For non-Ilocanos but faithful Pinapaitan lovers out there, I am not saying that your Pinapaitan with no “pait” or bile is fake, I am just saying that I grew up with Pinapaitan living to its name. I have tasted that bile that represents Ilocano’s love for the bitter palate and will always be looking for it when I eat papaitan.
What is Pinapaitan?
Pinapaitan or in some regions of the Philippines called ‘papaitan,’ is a Filipino stew that originated in the Northern part of the Philippines. The word ‘pait’ means bitter. The said stew usually consists of animal offal such as tripes, liver, intestines, pancreas, kidney, and heart.
The original recipe was cooking goat meat, but now beef substitutes have become popular. Most modern Filipino recipes are no longer using goat meat because it is rare and unavailable in local markets.
As mentioned earlier, the ‘bile’ ingredient defines the Ilocano dish as it really gets it to be called as ‘Pinapaitan.’ This bile if you’re curious, is the one that comes from the goat or cow’s bitter juice extracted by the liver.
Putting the bile ingredient has become a really great debate among locals with others. Cooking their version of Pinapaitan is bile-free as tossing in the liver and intestines are already enough to replicate the bitterness.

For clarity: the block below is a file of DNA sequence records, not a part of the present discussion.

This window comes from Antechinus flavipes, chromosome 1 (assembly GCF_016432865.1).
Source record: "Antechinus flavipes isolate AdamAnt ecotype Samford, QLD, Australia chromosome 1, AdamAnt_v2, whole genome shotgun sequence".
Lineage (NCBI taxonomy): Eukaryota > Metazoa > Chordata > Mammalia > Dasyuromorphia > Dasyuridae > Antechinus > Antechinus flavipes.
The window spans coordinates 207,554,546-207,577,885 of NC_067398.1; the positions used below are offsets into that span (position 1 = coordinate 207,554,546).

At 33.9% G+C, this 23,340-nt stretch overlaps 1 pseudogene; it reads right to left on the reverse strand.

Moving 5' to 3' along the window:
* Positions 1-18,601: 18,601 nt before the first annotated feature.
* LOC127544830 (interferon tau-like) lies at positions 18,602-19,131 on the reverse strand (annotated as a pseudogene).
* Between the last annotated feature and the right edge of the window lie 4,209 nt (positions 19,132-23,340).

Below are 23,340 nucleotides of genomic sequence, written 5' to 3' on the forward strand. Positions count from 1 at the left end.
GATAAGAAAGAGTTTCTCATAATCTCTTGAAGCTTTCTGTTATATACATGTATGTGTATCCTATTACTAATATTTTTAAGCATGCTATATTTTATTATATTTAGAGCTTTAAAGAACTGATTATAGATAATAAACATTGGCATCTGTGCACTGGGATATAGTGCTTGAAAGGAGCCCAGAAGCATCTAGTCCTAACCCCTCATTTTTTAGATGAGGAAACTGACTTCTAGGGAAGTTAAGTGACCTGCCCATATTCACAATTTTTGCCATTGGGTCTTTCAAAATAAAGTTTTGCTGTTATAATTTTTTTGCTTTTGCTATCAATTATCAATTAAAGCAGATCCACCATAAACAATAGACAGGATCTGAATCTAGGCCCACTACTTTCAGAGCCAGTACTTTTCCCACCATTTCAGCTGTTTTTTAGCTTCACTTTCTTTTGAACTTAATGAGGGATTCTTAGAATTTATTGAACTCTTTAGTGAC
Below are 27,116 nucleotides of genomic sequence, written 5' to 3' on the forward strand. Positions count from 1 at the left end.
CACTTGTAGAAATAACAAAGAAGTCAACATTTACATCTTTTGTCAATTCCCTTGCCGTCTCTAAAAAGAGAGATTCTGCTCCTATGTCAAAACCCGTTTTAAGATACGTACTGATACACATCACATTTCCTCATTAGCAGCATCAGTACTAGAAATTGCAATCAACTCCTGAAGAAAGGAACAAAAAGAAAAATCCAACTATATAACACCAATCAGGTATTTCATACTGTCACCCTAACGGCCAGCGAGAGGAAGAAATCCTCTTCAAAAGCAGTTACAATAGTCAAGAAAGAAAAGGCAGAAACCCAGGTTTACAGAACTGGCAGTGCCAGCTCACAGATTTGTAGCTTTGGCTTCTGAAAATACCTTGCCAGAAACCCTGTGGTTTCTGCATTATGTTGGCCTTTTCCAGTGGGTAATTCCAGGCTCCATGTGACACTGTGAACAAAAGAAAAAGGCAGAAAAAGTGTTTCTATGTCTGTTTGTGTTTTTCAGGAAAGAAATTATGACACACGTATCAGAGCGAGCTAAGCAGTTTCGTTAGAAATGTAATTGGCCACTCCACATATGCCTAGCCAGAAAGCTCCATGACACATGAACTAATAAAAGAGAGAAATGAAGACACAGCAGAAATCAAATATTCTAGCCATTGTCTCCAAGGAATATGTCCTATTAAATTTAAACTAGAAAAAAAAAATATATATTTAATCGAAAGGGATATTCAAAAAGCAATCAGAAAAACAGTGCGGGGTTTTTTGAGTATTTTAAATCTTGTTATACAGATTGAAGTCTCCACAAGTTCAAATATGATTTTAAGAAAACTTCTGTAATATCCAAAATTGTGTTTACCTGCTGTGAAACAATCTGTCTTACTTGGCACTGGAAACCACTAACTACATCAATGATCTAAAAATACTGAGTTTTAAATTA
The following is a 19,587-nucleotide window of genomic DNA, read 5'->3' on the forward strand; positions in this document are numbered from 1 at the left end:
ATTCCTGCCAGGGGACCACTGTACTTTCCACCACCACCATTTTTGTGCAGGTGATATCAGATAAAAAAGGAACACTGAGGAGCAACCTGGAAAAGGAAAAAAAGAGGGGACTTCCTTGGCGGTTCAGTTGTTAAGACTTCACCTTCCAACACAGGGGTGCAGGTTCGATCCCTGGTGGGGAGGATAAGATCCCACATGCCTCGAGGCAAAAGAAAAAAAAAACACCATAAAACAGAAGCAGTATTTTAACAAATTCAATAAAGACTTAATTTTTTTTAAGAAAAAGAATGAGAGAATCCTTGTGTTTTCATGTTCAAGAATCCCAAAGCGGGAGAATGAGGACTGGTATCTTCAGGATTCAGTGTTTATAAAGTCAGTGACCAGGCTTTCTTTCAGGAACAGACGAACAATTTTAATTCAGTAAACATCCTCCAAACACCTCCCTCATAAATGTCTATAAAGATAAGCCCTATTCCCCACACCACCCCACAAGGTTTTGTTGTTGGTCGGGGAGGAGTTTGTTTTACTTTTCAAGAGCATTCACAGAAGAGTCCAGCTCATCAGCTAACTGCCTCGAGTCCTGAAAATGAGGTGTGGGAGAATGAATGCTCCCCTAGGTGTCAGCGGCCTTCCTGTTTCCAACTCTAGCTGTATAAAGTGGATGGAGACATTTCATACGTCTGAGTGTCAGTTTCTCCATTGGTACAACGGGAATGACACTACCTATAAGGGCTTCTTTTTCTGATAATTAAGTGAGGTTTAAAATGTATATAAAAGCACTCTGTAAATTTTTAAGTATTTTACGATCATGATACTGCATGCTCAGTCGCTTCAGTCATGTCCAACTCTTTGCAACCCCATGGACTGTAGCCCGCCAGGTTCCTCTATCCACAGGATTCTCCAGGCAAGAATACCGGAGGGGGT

It is, indeed, an acquired taste. As for me, I grew up in Ilocos Norte with this dish being introduced and my parents waste no time in cooking Pinapaitan with the notorious bile in it. Too much bile will definitely ruin the dish, but those Ilocanos who cooked it would know the right amount to put.
The scarcity of goat meat, and even nowadays, the price of beef meat as it’s a known substitute, affect the number of times locals will cook this bitter stew. For these reasons, cooking the goat meat to the classic Pinapaitan is reserved for festivities and special occasions. It has been an unspoken rule to cook Pinapaitan as a special dish in celebrations because you will expect your guests to ask for it. Pinapaitan to partner as an appetizer or ‘pulutan’ with a Filipino gin or beer.